Your diet may be lacking in sufficient vitamin E.

Vitamin E has been getting a bad rap in the press lately, particularly negative news about taking vitamin E supplements. But with adequate vitamin E difficult to get in food that the average person regularly consumes, it makes sense to take vitamin E capsules.

The recommended dietary allowance is 23 IU (about 15 mg) and with ½ cup of frozen broccoli registering in at just 1.5 IU, the average person may not be getting enough vitamin E. The top food choices containing vitamin E are wheat germ oil (1 oz., 26 IU), almonds (1 oz., 7.5 IU) and hazelnuts (1 oz., 6.5 IU).



Vitamin E is an antioxidant that fights free radicals in the body that could damage DNA. Now a study appearing in the January 2018 Journal of the American Medical Association reports that physical performance – defined as good balance, unaided walking and smoothly rising from a chair – is better in those with higher levels of vitamin E compared to those with lower levels. The subjects lived in Italy, were over age 65 and obtained their vitamin E from food.

Chronic Diseases – Lou Gehrig’s, Alzheimer’s and Parkinson’s Diseases

Chronic Diseases – Lou Gehrig’s, Alzheimer’s and Parkinson’s Diseases

A multi-year study of close to 958,000 individuals found that those who regularly took vitamin E supplements for more than 10 years had a 62% decreased risk of dying from Lou Gehrig’s disease (amyotrophic lateral sclerosis or ALS) compared to those who did not take vitamin E supplements. Scientists believe vitamin E reduces free radical production and the resultant oxidative stress that may figure in ALS. This study was reported in the January 2015 Annals of Neurology.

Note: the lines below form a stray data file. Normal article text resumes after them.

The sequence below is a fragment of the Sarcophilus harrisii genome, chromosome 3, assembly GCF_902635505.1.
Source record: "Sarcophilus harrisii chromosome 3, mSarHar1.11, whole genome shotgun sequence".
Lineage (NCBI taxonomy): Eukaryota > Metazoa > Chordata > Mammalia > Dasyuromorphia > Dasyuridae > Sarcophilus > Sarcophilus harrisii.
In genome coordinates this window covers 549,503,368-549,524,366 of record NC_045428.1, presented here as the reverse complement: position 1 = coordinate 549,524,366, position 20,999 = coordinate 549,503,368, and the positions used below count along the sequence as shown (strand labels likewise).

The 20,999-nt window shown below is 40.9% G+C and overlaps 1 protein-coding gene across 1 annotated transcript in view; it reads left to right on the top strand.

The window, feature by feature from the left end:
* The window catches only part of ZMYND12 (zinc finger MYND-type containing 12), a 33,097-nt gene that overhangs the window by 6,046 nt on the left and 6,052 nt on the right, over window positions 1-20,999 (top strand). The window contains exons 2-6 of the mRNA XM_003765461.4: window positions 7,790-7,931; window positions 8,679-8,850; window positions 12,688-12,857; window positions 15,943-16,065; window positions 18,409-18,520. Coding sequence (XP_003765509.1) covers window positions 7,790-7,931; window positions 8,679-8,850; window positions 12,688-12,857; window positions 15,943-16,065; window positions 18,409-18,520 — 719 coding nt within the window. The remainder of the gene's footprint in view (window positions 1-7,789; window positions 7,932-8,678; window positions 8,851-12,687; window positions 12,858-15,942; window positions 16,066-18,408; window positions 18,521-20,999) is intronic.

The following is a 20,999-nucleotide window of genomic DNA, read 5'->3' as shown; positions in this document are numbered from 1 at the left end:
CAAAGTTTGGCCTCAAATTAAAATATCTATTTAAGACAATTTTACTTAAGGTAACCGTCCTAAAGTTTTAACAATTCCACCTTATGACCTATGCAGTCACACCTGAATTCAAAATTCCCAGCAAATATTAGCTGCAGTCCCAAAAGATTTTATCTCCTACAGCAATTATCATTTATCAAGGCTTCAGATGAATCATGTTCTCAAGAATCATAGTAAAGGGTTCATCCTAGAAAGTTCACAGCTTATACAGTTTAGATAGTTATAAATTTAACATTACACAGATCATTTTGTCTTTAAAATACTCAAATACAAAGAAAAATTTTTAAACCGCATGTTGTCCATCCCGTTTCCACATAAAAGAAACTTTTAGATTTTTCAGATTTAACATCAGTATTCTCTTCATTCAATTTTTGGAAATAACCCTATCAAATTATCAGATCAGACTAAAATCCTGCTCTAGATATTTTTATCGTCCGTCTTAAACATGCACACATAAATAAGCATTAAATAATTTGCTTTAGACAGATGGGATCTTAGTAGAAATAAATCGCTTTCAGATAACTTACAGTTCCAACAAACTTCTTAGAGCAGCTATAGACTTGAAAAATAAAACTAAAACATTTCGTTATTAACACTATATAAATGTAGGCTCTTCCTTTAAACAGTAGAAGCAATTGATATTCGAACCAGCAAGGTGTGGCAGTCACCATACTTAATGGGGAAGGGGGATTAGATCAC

As reported at the 60th annual meeting of the American Academy of Neurology in 2008, a small study of female Alzheimer’s patients who took extra large doses of vitamin E per day (2000 IU) were 26% less likely to die than those who did not take vitamin E. The study lasted for approximately 15 years. Experts say the high dosage is not safe for well people.

Vitamin E appears to cut the risk of Parkinson ’s disease, as reported in the June 2015 issue of The Lancet Neurology. An analysis of eight studies found that a diet high in vitamin E had a 22% decreased risk of succumbing to Parkinson’s as compared to those with a low amount in their diets. Experts feel the antioxidant helps protect brain cells, click here.

Valuable Antioxidant Vitamin E

The common thread among aging and chronic diseases seems to be free radicals that cause oxidative stress that damages cells. Free radicals are a by-product of cells receiving life-giving oxygen but also form after exposure to environmental pollutants; antioxidants can neutralize free radicals but the success depends on one’s good genes, nutritious diet and not smoking.Most high-quality multivitamins contain 400 IU vitamin E, thought by natural health experts to be a maintenance amount. It is common sense to take the multivitamin and regularly eat a diet high in vitamin E. Natural vitamin E (alpha-tocopherol) is also thought valuable in reducing the risk of lung cancer and supporting heart health in older women.

This is an educational article only. Vitamin E can act as a blood thinner; seek the advice of your physician with questions.